Top of the News: While Obama chief economic adviser Larry Summers was making millions giving speeches to the financial industry and shilling for a hedge fund, Harvard Professor Elizabeth Warren was quietly studying the decline of the middle class. Her work wasn’t always quiet in its findings: She led a breakthrough study a few years ago about the effect of inadequate health insurance in causing personal bankruptcies. Then Congress named her as chief watchdog of the bank bailout, and since then she’s been at odds with the likes of Summers, Tim Geithner and their predecessors in the Bush administration.
Now Warren is warning Congress that the $700 billion bailout is at best producing mixed results, and it’s relying on unrealistic economic assumptions. Her suggestion: Fire the top executives and carry out an orderly liquidation of the insolvent banks, according to Bloomberg, which first reported the story. You can read the congressional panel report here.
Warren has been outspoken in the need for more transparency in the way the Treasury and Federal Reserve are using taxpayer money to bail out large financial institutions. The need for this was underscored once we learned that bailout money for AIG went not only to bonuses, but also to “counterparties,” many of which were already getting TARP money. This as average folks were facing deferred or destroyed retirement hopes as a result of the financial meltdown. Not surprisingly, she’s critical of the Treasury’s sudden desire to pump bailout money into insurers.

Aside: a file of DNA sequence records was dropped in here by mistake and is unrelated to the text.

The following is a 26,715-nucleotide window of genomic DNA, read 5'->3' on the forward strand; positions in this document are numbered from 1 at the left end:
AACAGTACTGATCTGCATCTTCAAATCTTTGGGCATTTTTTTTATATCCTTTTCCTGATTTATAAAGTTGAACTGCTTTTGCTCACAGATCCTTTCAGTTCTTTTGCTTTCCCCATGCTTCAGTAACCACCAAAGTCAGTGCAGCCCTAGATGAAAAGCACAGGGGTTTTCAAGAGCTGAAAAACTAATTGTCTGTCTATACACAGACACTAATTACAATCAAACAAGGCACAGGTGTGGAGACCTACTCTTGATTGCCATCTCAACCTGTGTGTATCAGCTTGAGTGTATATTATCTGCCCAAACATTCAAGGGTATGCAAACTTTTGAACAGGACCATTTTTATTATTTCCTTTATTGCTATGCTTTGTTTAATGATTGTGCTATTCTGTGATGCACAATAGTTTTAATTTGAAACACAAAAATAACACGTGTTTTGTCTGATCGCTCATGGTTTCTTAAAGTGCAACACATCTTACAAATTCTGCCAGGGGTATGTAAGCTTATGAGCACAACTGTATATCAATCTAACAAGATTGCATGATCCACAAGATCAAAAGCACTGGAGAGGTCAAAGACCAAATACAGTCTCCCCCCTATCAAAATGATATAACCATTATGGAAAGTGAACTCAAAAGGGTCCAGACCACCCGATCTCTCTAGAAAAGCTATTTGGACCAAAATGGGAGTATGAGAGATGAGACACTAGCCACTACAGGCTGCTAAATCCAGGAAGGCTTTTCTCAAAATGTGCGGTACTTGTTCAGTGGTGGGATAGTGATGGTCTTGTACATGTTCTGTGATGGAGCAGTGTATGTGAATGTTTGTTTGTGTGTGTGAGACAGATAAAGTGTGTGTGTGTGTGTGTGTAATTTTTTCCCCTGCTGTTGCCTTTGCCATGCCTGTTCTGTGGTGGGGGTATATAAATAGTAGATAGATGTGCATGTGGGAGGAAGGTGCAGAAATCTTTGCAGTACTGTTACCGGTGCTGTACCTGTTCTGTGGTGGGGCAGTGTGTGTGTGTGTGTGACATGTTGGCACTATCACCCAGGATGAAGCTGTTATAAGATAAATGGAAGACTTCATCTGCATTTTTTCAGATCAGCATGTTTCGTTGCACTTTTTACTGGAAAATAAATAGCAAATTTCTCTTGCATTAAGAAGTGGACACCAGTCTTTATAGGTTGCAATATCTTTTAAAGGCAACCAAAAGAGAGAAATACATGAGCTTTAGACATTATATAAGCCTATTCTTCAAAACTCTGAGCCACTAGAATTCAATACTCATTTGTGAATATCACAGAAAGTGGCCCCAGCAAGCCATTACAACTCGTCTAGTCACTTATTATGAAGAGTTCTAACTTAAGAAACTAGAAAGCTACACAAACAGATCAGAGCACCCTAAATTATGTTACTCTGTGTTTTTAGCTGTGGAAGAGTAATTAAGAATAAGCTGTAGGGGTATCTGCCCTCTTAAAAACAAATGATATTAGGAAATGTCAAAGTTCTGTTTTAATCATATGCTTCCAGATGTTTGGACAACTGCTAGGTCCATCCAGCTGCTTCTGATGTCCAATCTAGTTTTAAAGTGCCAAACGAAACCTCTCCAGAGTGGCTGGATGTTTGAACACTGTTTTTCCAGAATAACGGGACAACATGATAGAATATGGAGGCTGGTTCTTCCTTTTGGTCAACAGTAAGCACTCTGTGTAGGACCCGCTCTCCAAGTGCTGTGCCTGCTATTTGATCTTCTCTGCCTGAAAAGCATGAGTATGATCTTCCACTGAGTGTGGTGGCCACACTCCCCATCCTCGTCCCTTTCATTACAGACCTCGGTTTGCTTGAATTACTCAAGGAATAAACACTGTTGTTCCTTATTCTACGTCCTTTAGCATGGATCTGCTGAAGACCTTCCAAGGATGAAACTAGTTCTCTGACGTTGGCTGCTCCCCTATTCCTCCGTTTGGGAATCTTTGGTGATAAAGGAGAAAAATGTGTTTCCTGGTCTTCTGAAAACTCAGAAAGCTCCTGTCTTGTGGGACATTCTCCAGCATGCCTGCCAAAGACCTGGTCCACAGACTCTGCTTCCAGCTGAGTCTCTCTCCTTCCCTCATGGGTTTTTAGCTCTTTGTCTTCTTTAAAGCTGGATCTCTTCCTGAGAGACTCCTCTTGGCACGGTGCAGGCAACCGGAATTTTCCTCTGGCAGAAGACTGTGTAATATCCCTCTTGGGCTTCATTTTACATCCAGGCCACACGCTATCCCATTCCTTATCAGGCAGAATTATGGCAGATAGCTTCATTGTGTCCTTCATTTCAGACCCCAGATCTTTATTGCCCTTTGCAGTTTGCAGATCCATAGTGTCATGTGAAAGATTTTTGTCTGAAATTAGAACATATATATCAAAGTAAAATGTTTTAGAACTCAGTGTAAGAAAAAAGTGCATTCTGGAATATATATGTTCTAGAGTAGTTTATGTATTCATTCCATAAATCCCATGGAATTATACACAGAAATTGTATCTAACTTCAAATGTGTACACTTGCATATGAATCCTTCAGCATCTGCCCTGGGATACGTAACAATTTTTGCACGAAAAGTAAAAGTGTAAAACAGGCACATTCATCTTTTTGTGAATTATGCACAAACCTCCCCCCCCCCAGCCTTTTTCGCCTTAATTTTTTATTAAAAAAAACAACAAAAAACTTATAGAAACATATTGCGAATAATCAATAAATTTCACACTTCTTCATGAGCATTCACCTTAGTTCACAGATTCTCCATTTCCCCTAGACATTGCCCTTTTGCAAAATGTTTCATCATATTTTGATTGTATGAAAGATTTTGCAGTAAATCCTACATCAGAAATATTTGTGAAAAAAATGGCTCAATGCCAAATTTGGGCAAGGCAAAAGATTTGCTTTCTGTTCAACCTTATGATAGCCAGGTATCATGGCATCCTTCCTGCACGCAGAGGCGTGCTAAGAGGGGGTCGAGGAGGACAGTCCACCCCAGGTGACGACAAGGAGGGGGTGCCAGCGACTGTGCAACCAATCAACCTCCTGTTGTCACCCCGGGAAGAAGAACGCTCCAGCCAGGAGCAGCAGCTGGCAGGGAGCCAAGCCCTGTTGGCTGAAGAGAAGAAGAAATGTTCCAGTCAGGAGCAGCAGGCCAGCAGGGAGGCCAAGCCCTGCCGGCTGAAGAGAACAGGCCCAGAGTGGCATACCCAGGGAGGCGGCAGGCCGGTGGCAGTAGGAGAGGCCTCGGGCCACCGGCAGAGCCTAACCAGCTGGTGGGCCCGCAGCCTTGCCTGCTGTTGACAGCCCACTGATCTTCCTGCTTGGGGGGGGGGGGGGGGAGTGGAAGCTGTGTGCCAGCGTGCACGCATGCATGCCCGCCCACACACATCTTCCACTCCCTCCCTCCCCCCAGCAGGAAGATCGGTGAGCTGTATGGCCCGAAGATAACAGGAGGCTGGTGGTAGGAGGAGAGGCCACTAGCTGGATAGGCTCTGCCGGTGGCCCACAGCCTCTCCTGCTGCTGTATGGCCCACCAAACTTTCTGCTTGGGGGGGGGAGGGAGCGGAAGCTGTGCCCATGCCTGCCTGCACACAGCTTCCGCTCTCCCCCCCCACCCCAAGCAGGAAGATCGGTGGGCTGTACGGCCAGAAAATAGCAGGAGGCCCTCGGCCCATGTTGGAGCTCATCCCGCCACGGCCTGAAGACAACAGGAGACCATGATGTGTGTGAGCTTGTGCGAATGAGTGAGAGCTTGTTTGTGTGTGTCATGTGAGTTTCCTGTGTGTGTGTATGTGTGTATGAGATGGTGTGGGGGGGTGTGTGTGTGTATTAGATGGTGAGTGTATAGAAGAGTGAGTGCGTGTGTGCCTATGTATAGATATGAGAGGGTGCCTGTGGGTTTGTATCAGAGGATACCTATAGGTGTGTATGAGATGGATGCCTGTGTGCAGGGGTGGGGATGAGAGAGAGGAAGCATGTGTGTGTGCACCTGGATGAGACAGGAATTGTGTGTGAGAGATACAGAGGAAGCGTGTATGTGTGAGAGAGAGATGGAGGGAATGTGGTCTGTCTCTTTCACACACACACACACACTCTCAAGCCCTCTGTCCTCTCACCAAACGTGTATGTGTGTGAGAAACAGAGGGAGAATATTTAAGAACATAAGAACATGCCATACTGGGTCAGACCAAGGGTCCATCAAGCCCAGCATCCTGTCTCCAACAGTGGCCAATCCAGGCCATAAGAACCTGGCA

Midweek bits: Americans love to drive and developers love to build office “parks” in less expensive suburban or exurban sites. What could possibly go wrong? Aside from the hours wasted commuting, there’s a future of higher energy prices, no easy substitute for the internal combustion engine, lack of mass transit for beltway office projects, abandoned center cities and rising environmental damage from sprawl — none of which is “costed” into job sprawl. The Brookings Institution has a new report showing that only 21 percent of employees in the largest 98 metro areas work within three miles of the central business district. More than 45 percent work more than 10 miles away from the city center. In Seattle, the number is 56 percent. The decentralization even picked up momentum after 1998.
— Two UC Berkeley professors have a fascinating, and scary, paper on comparisons between the current downturn and the Great Depression. They make a strong case that some aspects of our mess are potentially worse than the economy of the 1930s. A big difference is the deep global nature of today’s collapse. The U.S. can’t recover on its own with a worldwide drag.
— Robert Reich has a quick, entertaining look at what’s wrong with the way the Geithner plan benefits hedge funds while putting taxpayers at risk. Check it out here.
Today’s Econ Haiku:
Tuition goes up
Meritocracy goes down
You got your tax cut